Interactive History Map
Cuba's Fate Linked to the United States
By Aileen S. Yoo
The U.S.-Cuban relationship turned from symbiotic to hostile by the early 1960s, when rebel president Fidel Castro allowed the Soviets to base missiles pointed at the United States on his soil. Communist Castro has softened his posturing in the past few years, enlisting the aid of Roman Catholic Pope John Paul II in a lobbying effort to ease the U.S. imposed embargo that affects Cuba's population of 12 million.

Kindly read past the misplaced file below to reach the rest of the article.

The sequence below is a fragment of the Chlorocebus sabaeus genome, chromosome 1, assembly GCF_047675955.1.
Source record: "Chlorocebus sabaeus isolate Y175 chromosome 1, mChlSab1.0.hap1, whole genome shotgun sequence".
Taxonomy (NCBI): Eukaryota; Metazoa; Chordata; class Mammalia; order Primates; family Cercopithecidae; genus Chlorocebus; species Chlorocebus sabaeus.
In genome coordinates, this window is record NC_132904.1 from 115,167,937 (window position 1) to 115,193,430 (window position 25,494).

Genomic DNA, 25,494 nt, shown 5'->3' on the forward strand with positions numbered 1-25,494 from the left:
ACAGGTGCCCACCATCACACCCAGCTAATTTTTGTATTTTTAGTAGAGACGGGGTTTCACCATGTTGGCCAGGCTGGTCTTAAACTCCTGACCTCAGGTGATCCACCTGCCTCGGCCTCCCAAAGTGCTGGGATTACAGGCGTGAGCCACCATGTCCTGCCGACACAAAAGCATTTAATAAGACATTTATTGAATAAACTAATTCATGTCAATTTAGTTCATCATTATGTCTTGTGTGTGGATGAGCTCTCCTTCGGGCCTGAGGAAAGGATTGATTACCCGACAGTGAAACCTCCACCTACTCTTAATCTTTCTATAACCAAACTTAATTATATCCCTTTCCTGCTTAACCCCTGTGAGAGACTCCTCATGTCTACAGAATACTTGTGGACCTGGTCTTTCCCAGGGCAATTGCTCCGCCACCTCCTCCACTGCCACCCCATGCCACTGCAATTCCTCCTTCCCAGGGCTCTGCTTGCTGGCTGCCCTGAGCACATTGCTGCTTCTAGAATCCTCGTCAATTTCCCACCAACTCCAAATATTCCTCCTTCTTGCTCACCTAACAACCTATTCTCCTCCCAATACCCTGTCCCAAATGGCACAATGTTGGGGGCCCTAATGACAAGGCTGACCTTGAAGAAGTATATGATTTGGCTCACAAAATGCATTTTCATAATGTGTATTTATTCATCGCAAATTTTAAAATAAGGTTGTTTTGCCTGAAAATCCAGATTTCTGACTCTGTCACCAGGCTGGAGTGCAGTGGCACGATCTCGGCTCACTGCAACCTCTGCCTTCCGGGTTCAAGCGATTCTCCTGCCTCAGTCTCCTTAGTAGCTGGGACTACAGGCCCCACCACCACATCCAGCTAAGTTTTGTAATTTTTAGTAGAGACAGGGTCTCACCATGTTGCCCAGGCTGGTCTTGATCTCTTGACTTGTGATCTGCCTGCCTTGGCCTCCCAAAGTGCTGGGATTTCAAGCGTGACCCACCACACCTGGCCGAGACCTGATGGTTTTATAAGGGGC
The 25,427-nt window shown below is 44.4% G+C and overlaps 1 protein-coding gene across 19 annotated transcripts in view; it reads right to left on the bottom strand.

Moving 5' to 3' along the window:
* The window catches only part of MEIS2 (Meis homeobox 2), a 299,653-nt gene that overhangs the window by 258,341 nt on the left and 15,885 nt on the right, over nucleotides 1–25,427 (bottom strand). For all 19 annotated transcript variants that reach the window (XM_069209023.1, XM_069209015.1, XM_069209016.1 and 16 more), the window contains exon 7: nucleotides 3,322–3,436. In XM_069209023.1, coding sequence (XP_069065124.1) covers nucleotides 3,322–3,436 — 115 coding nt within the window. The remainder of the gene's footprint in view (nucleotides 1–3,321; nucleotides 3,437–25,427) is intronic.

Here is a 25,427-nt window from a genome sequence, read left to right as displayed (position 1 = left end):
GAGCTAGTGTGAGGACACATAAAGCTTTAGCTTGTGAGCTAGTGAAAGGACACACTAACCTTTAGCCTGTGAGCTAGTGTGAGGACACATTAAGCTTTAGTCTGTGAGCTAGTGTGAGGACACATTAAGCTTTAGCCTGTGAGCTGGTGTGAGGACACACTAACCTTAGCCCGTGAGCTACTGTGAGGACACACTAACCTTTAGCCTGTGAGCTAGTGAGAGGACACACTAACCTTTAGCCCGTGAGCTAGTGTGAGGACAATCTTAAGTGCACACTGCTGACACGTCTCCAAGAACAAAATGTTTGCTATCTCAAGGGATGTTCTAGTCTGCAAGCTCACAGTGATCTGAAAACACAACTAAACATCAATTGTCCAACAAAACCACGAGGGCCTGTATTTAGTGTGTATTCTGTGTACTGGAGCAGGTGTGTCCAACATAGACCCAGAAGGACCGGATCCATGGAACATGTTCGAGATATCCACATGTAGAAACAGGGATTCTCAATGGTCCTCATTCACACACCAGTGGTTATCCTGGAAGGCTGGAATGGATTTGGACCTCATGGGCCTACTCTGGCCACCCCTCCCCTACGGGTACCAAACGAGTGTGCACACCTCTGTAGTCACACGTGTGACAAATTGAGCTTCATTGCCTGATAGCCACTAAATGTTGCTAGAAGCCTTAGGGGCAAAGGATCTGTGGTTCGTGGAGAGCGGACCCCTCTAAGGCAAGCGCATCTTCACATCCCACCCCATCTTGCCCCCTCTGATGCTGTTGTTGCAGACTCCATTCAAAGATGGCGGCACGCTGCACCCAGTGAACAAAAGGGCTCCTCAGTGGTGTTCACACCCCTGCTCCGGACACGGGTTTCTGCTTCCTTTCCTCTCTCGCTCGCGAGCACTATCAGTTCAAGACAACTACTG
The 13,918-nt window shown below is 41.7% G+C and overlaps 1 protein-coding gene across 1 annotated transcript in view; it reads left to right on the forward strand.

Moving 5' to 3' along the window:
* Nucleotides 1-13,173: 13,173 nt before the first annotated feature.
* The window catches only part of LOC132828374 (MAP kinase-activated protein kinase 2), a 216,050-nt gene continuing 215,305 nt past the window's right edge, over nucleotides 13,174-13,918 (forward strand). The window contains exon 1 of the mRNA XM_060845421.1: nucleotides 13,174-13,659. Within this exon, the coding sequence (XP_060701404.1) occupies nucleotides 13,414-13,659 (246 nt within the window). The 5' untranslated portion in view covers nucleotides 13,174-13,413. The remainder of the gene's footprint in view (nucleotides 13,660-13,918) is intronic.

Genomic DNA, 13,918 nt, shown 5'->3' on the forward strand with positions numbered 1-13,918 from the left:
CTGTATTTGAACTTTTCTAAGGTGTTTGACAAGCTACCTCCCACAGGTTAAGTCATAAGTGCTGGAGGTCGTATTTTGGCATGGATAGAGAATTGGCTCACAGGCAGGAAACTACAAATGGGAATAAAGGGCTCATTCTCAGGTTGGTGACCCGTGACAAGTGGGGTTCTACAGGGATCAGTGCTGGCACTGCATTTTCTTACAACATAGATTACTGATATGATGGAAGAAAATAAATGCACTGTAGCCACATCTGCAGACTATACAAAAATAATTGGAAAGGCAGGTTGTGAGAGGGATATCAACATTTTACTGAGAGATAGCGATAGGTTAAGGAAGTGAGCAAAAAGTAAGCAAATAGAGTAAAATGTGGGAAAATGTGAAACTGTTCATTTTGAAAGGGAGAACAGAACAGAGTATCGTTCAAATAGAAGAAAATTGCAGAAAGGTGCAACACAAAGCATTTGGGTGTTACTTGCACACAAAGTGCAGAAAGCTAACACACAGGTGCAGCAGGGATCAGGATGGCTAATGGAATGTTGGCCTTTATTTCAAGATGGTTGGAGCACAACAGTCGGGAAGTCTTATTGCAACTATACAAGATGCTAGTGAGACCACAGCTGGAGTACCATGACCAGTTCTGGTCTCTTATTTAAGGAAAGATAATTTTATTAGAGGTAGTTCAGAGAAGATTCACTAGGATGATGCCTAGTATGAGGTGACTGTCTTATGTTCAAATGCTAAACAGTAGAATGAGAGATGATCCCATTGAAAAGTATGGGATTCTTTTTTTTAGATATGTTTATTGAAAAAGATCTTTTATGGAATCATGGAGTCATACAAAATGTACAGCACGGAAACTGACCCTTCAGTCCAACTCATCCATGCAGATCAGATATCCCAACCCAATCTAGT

In January 1999, President Clinton responded to the pontiff's overtures by loosening the embargo a bit more, including a resumption of direct postal service, authorization for any U.S. citizens to send as much as $1,200 a year to recipients in Cuba and permission for U.S. firms to sell fertilizer, pesticides and agricultural equipment to independent farmers and privately owned restaurants.
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